• View of “Greg Ito: Apparition,” 2021.
    picks October 25, 2021

    Greg Ito

    Greg Ito’s solo show here, “Apparition,” assumes the form of an immersive installation and is suffused with yearning—for a deeper connection to the past or, perhaps, a better today. Augmenting the eerie, wistful atmosphere are symbols of growth and metamorphosis interspersed with allegories of destruction and climate change. Recurring motifs—burning homes, California poppies, falling gingko leaves—obliquely reference aspects of the artist’s personal history as a fourth-generation Angeleno of Japanese heritage.

    A one-chamber walk-in structure, Home Sweet Home (all works 2021), glows invitingly

  • Kristy Luck, becoming a place, 2021, oil on canvas, 35 x 42".
    picks July 28, 2021

    Kristy Luck

    “Know thyself,” commands the age-old adage; yet no matter how hard one tries, the true depths of one’s history and identity remain inscrutable. This inscrutability lies at the crux of Kristy Luck’s enthralling show of new paintings, many of which portray a crouching specter haunting solemn, dreamlike spaces. In giving something a name doesn’t make it real (all works 2021), this figure is flanked by two stelelike shapes bearing motifs that call to mind Native American symbols. Who is this mystery person—could it be the artist, perhaps, or one of her predecessors?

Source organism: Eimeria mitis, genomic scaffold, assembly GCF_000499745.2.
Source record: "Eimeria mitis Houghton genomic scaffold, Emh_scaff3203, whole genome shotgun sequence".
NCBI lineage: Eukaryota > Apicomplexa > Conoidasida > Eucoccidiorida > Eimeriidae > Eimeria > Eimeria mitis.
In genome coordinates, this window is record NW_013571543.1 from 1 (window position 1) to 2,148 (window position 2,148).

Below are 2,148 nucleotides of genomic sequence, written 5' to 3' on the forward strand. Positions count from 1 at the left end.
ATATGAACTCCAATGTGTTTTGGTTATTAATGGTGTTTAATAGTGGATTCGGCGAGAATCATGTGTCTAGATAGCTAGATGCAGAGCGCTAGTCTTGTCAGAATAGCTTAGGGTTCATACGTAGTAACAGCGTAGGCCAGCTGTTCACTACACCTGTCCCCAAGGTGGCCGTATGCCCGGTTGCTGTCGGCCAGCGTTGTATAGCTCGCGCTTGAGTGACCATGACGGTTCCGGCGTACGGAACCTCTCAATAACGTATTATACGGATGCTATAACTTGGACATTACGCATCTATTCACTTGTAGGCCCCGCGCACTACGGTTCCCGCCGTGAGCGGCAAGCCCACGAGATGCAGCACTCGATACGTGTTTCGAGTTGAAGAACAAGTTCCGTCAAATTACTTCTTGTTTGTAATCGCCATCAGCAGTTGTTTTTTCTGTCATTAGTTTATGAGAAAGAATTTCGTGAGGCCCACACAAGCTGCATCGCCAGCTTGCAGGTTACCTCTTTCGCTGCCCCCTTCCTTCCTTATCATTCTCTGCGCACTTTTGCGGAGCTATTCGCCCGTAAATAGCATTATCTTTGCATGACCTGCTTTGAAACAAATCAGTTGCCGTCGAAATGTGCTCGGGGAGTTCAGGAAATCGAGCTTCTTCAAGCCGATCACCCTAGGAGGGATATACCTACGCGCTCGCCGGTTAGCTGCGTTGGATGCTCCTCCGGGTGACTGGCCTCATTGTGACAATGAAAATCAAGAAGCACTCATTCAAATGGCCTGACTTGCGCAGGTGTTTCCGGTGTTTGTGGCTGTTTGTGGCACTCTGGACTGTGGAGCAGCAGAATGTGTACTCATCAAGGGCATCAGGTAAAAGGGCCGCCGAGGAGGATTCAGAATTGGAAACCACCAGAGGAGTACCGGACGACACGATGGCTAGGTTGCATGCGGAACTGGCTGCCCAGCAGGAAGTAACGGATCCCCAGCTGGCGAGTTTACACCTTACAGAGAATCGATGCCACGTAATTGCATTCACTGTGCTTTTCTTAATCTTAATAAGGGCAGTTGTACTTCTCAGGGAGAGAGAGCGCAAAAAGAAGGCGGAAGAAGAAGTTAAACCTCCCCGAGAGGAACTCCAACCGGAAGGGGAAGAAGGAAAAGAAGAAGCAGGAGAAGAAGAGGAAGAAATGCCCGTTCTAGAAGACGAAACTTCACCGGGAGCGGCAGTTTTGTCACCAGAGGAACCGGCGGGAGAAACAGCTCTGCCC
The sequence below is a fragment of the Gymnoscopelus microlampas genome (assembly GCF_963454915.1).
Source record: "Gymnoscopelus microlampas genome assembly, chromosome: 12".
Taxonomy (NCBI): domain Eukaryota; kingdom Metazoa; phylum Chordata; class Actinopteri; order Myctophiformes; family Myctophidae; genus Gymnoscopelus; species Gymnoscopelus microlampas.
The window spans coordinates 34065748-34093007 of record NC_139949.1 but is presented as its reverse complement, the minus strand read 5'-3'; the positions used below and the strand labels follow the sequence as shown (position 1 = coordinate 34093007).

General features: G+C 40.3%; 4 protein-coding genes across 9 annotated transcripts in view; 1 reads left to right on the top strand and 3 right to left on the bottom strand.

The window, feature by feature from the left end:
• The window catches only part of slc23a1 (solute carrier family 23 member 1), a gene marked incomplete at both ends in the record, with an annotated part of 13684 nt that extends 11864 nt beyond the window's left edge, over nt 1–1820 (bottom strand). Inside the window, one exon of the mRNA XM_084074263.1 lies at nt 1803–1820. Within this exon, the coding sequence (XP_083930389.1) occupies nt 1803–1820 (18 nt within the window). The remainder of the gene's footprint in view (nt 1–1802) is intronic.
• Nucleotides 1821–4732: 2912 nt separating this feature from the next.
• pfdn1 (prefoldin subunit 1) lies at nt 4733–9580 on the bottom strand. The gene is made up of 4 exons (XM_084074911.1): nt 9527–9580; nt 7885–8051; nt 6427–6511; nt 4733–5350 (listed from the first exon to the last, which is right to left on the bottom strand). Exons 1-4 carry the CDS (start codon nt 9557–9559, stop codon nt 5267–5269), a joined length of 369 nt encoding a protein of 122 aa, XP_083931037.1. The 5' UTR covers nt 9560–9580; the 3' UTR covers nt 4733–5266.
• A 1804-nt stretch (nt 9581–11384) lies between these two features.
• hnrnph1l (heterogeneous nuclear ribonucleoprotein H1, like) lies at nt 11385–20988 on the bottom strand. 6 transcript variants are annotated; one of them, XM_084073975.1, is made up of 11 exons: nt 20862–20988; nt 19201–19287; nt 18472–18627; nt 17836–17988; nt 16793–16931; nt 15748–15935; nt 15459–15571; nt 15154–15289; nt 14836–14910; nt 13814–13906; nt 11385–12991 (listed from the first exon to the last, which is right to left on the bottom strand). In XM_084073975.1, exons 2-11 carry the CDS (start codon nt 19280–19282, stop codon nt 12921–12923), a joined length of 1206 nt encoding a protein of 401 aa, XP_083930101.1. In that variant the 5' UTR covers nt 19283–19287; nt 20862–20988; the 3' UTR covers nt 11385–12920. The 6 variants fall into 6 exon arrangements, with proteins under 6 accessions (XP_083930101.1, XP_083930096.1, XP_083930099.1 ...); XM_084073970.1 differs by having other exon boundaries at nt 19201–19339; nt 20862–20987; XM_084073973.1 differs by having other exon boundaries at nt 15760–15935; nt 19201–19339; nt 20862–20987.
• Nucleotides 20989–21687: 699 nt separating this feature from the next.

For Luck, these works originated

  • Linda Stark, Valentine, 2020, oil on panel, 7 x 7 x 1 3/8".
    picks October 16, 2020

    Linda Stark

    Appearing on everything from erasers to emojis, the heart symbol is ubiquitous for good reason: The blood-pumping muscle’s vital function is an ideal metaphor for life and love. Yet it can also beat as a locus of pain, a metronome to mortality. Indulging a tenor more heartsore than heartsome in her new body of work here, Linda Stark seeks to reclaim the popular icon from its feel-good connotations of feminine affection and treacly approval. Setting the mournful mood is Burr Heart II (all works cited, 2020), in which collaged seedpods lie trapped—like tiny arrows—in the viscid scarlet of the

  • Caitlin Cherry, Domain Vague (Art McGee), 2020, oil on canvas, 59 x 101".
    picks August 03, 2020

    Caitlin Cherry

    The oil paintings and digital collages in Caitlin Cherry’s online show Corps Sonore call forth a phantasmagorical nightclub harboring cliques of bionic sirens bathed in an opulent, rippling iridescence. Sourced from social media feeds, Cherry’s reimagined subjects embody a specific ideal of Black femme beauty associated with rappers, exotic dancers, and glamour models—women whose efforts are frequently disparaged, ignored, and, in some instances, even criminalized. In the paintings, Cherry distorts her protagonists’ bodies with moiré swirls, cryptic numerals, and disjunctive blocks of vivid